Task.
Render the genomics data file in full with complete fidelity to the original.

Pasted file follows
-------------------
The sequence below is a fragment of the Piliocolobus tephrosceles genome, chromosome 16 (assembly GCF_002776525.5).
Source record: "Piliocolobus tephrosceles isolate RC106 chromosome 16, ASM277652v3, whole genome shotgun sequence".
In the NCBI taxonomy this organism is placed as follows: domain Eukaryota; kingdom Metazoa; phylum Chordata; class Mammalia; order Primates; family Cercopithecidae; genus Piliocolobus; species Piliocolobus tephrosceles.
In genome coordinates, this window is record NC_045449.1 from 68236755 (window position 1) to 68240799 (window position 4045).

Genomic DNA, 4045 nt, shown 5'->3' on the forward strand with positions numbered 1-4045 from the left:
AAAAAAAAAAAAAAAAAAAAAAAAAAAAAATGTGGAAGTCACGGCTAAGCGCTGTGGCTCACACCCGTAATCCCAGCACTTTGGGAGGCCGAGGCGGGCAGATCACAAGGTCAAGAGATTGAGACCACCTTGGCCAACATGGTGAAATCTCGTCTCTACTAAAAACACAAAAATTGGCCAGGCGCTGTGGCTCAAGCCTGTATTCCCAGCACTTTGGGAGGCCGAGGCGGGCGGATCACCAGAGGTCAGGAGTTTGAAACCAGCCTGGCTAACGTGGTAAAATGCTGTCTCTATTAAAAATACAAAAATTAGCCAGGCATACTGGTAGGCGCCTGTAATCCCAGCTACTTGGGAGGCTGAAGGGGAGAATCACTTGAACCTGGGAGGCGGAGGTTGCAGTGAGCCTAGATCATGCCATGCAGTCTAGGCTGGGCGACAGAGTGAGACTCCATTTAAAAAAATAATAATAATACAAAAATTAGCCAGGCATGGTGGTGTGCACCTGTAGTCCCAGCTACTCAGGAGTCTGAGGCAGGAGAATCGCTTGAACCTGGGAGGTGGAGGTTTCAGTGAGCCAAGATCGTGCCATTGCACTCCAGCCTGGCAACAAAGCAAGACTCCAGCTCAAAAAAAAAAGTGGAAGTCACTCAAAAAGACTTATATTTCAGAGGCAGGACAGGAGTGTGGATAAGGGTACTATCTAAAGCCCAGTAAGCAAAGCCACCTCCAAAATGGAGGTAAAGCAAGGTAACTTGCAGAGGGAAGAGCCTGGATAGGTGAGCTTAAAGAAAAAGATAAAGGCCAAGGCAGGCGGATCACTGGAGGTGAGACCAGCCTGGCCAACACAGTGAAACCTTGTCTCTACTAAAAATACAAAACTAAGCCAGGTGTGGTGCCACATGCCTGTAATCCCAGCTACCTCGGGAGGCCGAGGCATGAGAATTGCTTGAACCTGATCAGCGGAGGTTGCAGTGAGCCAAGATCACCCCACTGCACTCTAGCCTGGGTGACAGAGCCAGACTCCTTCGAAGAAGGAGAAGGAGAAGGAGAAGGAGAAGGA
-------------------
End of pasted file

The sequence below is a fragment of the Piliocolobus tephrosceles genome, chromosome 16 (assembly GCF_002776525.5).
Source record: "Piliocolobus tephrosceles isolate RC106 chromosome 16, ASM277652v3, whole genome shotgun sequence".
In the NCBI taxonomy this organism is placed as follows: domain Eukaryota; kingdom Metazoa; phylum Chordata; class Mammalia; order Primates; family Cercopithecidae; genus Piliocolobus; species Piliocolobus tephrosceles.
In genome coordinates, this window is record NC_045449.1 from 68236755 (window position 1) to 68240799 (window position 4045).

Genomic DNA, 4045 nt, shown 5'->3' on the forward strand with positions numbered 1-4045 from the left:
AAAAAAAAAAAAAAAAAAAAAAAAAAAAAATGTGGAAGTCACGGCTAAGCGCTGTGGCTCACACCCGTAATCCCAGCACTTTGGGAGGCCGAGGCGGGCAGATCACAAGGTCAAGAGATTGAGACCACCTTGGCCAACATGGTGAAATCTCGTCTCTACTAAAAACACAAAAATTGGCCAGGCGCTGTGGCTCAAGCCTGTATTCCCAGCACTTTGGGAGGCCGAGGCGGGCGGATCACCAGAGGTCAGGAGTTTGAAACCAGCCTGGCTAACGTGGTAAAATGCTGTCTCTATTAAAAATACAAAAATTAGCCAGGCATACTGGTAGGCGCCTGTAATCCCAGCTACTTGGGAGGCTGAAGGGGAGAATCACTTGAACCTGGGAGGCGGAGGTTGCAGTGAGCCTAGATCATGCCATGCAGTCTAGGCTGGGCGACAGAGTGAGACTCCATTTAAAAAAATAATAATAATACAAAAATTAGCCAGGCATGGTGGTGTGCACCTGTAGTCCCAGCTACTCAGGAGTCTGAGGCAGGAGAATCGCTTGAACCTGGGAGGTGGAGGTTTCAGTGAGCCAAGATCGTGCCATTGCACTCCAGCCTGGCAACAAAGCAAGACTCCAGCTCAAAAAAAAAAGTGGAAGTCACTCAAAAAGACTTATATTTCAGAGGCAGGACAGGAGTGTGGATAAGGGTACTATCTAAAGCCCAGTAAGCAAAGCCACCTCCAAAATGGAGGTAAAGCAAGGTAACTTGCAGAGGGAAGAGCCTGGATAGGTGAGCTTAAAGAAAAAGATAAAGGCCAAGGCAGGCGGATCACTGGAGGTGAGACCAGCCTGGCCAACACAGTGAAACCTTGTCTCTACTAAAAATACAAAACTAAGCCAGGTGTGGTGCCACATGCCTGTAATCCCAGCTACCTCGGGAGGCCGAGGCATGAGAATTGCTTGAACCTGATCAGCGGAGGTTGCAGTGAGCCAAGATCACCCCACTGCACTCTAGCCTGGGTGACAGAGCCAGACTCCTTCGAAGAAGGAGAAGGAGAAGGAGAAGGAGAAGGA